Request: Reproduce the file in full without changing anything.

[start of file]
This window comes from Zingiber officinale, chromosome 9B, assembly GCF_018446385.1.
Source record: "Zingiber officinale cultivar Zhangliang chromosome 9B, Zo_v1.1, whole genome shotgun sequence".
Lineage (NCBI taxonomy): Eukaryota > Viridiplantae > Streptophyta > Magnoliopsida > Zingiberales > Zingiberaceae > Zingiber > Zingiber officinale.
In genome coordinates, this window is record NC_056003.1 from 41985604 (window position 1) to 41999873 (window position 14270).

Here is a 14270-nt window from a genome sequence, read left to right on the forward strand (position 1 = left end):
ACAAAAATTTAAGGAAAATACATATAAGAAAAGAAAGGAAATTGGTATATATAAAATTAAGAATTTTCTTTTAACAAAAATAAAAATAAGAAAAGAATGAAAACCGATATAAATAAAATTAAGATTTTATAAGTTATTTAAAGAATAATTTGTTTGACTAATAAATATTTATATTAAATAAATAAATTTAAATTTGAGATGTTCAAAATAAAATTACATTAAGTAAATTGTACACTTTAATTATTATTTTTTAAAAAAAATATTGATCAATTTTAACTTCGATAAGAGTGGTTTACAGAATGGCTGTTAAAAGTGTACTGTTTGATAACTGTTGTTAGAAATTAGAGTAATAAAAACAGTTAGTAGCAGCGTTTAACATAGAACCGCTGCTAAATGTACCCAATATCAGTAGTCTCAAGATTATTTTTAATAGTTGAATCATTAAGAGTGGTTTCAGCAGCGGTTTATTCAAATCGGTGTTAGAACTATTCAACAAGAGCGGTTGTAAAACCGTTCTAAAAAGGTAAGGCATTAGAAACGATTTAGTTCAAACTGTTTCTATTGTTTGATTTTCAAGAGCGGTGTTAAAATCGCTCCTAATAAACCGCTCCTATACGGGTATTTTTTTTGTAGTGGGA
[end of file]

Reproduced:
This window comes from Zingiber officinale, chromosome 9B, assembly GCF_018446385.1.
Source record: "Zingiber officinale cultivar Zhangliang chromosome 9B, Zo_v1.1, whole genome shotgun sequence".
Lineage (NCBI taxonomy): Eukaryota > Viridiplantae > Streptophyta > Magnoliopsida > Zingiberales > Zingiberaceae > Zingiber > Zingiber officinale.
In genome coordinates, this window is record NC_056003.1 from 41985604 (window position 1) to 41999873 (window position 14270).

Here is a 14270-nt window from a genome sequence, read left to right on the forward strand (position 1 = left end):
ACAAAAATTTAAGGAAAATACATATAAGAAAAGAAAGGAAATTGGTATATATAAAATTAAGAATTTTCTTTTAACAAAAATAAAAATAAGAAAAGAATGAAAACCGATATAAATAAAATTAAGATTTTATAAGTTATTTAAAGAATAATTTGTTTGACTAATAAATATTTATATTAAATAAATAAATTTAAATTTGAGATGTTCAAAATAAAATTACATTAAGTAAATTGTACACTTTAATTATTATTTTTTAAAAAAAATATTGATCAATTTTAACTTCGATAAGAGTGGTTTACAGAATGGCTGTTAAAAGTGTACTGTTTGATAACTGTTGTTAGAAATTAGAGTAATAAAAACAGTTAGTAGCAGCGTTTAACATAGAACCGCTGCTAAATGTACCCAATATCAGTAGTCTCAAGATTATTTTTAATAGTTGAATCATTAAGAGTGGTTTCAGCAGCGGTTTATTCAAATCGGTGTTAGAACTATTCAACAAGAGCGGTTGTAAAACCGTTCTAAAAAGGTAAGGCATTAGAAACGATTTAGTTCAAACTGTTTCTATTGTTTGATTTTCAAGAGCGGTGTTAAAATCGCTCCTAATAAACCGCTCCTATACGGGTATTTTTTTTGTAGTGGGA